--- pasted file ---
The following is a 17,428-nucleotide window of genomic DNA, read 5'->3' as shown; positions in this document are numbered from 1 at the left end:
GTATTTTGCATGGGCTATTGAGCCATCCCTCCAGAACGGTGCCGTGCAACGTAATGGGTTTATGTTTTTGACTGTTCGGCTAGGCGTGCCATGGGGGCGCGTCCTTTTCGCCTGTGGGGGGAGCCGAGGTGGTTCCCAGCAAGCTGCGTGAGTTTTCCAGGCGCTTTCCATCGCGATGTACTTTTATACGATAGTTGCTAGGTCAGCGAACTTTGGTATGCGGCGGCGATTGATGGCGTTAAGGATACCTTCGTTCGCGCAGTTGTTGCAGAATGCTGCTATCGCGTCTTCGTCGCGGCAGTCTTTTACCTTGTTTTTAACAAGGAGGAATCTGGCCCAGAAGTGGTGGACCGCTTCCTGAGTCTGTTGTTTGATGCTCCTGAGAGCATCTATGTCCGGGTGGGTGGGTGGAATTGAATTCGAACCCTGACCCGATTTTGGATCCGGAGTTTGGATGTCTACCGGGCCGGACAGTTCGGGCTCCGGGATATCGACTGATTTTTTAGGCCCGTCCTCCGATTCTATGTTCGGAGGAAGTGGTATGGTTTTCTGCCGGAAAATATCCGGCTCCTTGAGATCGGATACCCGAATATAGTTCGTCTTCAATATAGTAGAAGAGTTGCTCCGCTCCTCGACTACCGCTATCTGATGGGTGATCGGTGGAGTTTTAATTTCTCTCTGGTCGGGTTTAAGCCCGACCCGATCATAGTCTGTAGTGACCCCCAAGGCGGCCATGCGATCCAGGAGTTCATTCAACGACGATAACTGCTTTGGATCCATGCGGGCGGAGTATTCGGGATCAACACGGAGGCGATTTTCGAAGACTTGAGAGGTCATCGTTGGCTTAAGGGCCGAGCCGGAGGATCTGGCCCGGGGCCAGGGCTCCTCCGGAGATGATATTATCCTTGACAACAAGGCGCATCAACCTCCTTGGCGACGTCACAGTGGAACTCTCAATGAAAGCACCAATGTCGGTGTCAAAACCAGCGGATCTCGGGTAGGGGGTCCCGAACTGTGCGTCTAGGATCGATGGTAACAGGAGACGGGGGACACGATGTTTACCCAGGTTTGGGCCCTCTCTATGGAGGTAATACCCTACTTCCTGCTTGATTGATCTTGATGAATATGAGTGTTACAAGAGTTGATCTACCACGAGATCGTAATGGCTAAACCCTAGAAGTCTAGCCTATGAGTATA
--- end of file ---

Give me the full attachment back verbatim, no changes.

The following is a 17,428-nucleotide window of genomic DNA, read 5'->3' as shown; positions in this document are numbered from 1 at the left end:
GTATTTTGCATGGGCTATTGAGCCATCCCTCCAGAACGGTGCCGTGCAACGTAATGGGTTTATGTTTTTGACTGTTCGGCTAGGCGTGCCATGGGGGCGCGTCCTTTTCGCCTGTGGGGGGAGCCGAGGTGGTTCCCAGCAAGCTGCGTGAGTTTTCCAGGCGCTTTCCATCGCGATGTACTTTTATACGATAGTTGCTAGGTCAGCGAACTTTGGTATGCGGCGGCGATTGATGGCGTTAAGGATACCTTCGTTCGCGCAGTTGTTGCAGAATGCTGCTATCGCGTCTTCGTCGCGGCAGTCTTTTACCTTGTTTTTAACAAGGAGGAATCTGGCCCAGAAGTGGTGGACCGCTTCCTGAGTCTGTTGTTTGATGCTCCTGAGAGCATCTATGTCCGGGTGGGTGGGTGGAATTGAATTCGAACCCTGACCCGATTTTGGATCCGGAGTTTGGATGTCTACCGGGCCGGACAGTTCGGGCTCCGGGATATCGACTGATTTTTTAGGCCCGTCCTCCGATTCTATGTTCGGAGGAAGTGGTATGGTTTTCTGCCGGAAAATATCCGGCTCCTTGAGATCGGATACCCGAATATAGTTCGTCTTCAATATAGTAGAAGAGTTGCTCCGCTCCTCGACTACCGCTATCTGATGGGTGATCGGTGGAGTTTTAATTTCTCTCTGGTCGGGTTTAAGCCCGACCCGATCATAGTCTGTAGTGACCCCCAAGGCGGCCATGCGATCCAGGAGTTCATTCAACGACGATAACTGCTTTGGATCCATGCGGGCGGAGTATTCGGGATCAACACGGAGGCGATTTTCGAAGACTTGAGAGGTCATCGTTGGCTTAAGGGCCGAGCCGGAGGATCTGGCCCGGGGCCAGGGCTCCTCCGGAGATGATATTATCCTTGACAACAAGGCGCATCAACCTCCTTGGCGACGTCACAGTGGAACTCTCAATGAAAGCACCAATGTCGGTGTCAAAACCAGCGGATCTCGGGTAGGGGGTCCCGAACTGTGCGTCTAGGATCGATGGTAACAGGAGACGGGGGACACGATGTTTACCCAGGTTTGGGCCCTCTCTATGGAGGTAATACCCTACTTCCTGCTTGATTGATCTTGATGAATATGAGTGTTACAAGAGTTGATCTACCACGAGATCGTAATGGCTAAACCCTAGAAGTCTAGCCTATGAGTATA